In his well-known book, The Reliance of the Traveler, Ahmad ibn Naqib Al-Misri, states:
“To prostrate after reciting certain Qur’anic verses that refer to or command Sujud is Sunnah. This can be done by the person who recites and whoever listens to him. [In this context, we recall the Hadith narrated by Ibn `Umar, may Allah be pleased with them both, who said, “The Prophet, peace and blessings be upon him, used to read Qur’an, and whenever he read a Surah which contained a prostration, he would prostrate and we would prostrate with him so that some of us could not find a place to lay their forehead.” (Reported by Muslim)]
Recital prostration can be done by a person praying alone or behind an Imam, but one’s Prayer becomes invalidated if one intentionally, being aware of its prohibition, recites a verse just for the sake of performing the prostration, with the exception of Surat As-Sajdah (Qur’an 32) recited in the Fajr Prayer on Friday.
However, there is nothing wrong in performing prostration if one, in the course of reciting some verses in Prayer, recites a verse in which prostration is mentioned.
It’s not for Imam or a person praying behind him to perform Qur’anic recital prostration just upon hearing a person reciting a verse in which prostration is mentioned. Doing so will invalidate the Prayer.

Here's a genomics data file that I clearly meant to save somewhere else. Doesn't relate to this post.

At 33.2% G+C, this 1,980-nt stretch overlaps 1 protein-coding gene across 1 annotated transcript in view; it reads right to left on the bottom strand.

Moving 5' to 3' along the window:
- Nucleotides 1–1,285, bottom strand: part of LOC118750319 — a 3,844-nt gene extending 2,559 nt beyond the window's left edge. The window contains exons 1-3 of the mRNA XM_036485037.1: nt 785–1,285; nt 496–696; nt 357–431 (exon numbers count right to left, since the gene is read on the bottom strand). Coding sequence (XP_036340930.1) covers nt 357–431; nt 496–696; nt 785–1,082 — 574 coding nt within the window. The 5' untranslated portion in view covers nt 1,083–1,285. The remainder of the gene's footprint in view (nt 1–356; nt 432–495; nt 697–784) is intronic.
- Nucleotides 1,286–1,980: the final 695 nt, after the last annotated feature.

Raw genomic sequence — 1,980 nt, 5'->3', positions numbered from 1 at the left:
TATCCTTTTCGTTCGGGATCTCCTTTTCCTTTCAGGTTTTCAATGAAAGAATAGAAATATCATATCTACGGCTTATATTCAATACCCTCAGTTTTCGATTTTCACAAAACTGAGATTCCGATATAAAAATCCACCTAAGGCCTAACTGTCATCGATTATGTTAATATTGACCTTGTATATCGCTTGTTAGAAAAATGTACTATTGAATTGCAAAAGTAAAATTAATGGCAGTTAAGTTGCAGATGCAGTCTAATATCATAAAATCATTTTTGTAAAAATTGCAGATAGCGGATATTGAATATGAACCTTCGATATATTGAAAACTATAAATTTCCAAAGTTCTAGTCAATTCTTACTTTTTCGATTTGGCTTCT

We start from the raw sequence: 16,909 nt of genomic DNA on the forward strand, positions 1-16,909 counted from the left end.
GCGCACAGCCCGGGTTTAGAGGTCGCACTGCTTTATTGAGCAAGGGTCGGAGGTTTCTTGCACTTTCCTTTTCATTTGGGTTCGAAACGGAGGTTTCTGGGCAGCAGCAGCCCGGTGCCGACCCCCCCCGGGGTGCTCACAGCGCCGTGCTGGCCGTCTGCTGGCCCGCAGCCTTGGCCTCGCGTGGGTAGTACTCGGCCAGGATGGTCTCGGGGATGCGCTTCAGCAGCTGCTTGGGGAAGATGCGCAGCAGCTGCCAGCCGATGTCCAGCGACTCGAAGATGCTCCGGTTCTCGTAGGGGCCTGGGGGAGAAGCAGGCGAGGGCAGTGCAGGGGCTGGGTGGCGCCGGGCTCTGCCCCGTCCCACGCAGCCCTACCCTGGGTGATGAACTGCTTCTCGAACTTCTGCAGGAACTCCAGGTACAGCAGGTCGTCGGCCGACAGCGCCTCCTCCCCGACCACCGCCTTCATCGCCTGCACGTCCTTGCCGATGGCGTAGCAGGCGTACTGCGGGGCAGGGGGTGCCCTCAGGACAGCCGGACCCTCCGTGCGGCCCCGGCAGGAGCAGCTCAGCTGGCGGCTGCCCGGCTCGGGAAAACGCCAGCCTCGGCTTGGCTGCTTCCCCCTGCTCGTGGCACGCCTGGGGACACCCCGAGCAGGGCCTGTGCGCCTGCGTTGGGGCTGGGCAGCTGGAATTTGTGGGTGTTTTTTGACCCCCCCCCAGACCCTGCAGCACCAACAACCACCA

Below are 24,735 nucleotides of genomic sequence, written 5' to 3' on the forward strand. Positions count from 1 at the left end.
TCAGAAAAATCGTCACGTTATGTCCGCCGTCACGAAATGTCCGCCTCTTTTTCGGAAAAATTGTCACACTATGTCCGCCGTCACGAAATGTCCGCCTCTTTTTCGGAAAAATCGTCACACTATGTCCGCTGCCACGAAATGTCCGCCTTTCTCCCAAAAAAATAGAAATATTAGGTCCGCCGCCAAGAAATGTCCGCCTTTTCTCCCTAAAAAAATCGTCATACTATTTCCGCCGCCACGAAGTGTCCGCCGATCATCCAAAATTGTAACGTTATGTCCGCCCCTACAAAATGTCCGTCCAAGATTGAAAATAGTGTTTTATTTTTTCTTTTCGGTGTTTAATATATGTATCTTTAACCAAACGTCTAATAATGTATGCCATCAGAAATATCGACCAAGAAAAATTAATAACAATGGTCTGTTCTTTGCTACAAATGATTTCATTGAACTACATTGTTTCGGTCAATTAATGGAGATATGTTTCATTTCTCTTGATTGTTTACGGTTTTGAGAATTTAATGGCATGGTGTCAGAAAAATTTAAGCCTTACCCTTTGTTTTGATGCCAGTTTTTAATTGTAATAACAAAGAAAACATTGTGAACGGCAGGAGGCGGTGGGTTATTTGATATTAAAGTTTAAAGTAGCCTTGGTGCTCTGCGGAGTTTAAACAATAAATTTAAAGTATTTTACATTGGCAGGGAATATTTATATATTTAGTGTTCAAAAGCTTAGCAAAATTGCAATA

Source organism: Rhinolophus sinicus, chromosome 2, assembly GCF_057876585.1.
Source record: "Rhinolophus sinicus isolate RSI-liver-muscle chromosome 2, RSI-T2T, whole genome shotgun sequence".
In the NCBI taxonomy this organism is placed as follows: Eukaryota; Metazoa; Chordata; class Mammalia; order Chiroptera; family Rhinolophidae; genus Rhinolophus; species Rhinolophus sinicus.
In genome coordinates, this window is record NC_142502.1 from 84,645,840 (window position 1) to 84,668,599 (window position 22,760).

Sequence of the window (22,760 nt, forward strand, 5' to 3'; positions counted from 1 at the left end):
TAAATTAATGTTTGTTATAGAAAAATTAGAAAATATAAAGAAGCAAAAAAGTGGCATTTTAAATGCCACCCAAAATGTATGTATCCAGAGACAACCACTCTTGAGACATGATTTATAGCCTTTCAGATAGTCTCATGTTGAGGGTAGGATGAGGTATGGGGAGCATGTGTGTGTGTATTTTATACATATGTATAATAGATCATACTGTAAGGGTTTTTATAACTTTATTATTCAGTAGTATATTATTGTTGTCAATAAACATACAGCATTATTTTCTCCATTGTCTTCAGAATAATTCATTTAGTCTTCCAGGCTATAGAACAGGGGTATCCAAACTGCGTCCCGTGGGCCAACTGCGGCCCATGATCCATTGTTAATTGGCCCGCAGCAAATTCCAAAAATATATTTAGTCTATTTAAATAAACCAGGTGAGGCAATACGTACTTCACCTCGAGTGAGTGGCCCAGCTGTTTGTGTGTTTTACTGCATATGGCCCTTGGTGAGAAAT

Given that a person praying behind Imam follows him in every aspect of Prayer, then he should prostrate whenever he sees Imam offering the recital prostration. Failing to do so invalidates his Prayer, so does his prostration for his own recitation of the Qur’an, or for the recitation of someone besides Imam.
There are fourteen Qur’anic verses that call for prostration. In Prayer, before one prostrates for such verses, it is recommended to say “Allahu Akbar“, and the same applies when rising from prostration. Then, if one performs the Prayer in standing position, one should return to standing after offering the prostration.
But if one performs Prayer in sitting position (say for instance when performing supererogatory Prayer), one should also return to the previous sitting position, and continue reciting the Qur’anic verses before one bows (this is recommended).
Outside Prayer, when one offers recital prostration, it is obligatory to say an opening formula, Allahu Akbar and end it with Salams. The four integrals of the Qur’anic recital prostration (outside Prayer) are:
(a) the intention,
(b) the opening Allahu Akbar,
(c) the prostration,
(d) and the final Salams (which can only be uttered in a sitting position).
Whether in or out of Prayer, the things that invalidate a normal Prayer invalidate the recital prostration as well, and the conditions that govern the Prayer also govern the recital prostration.
If one delays the recital prostration just for a short period (less than the time for offering two brief, medium-length Rak`as), then one is still entitled to prostrate. If longer than that, one does not need to make up for it.
When one repeats a prostration verse within one sitting or within one Rak`ah and one has failed to perform it at first, it is enough to perform it at the second time, just with a single prostration.”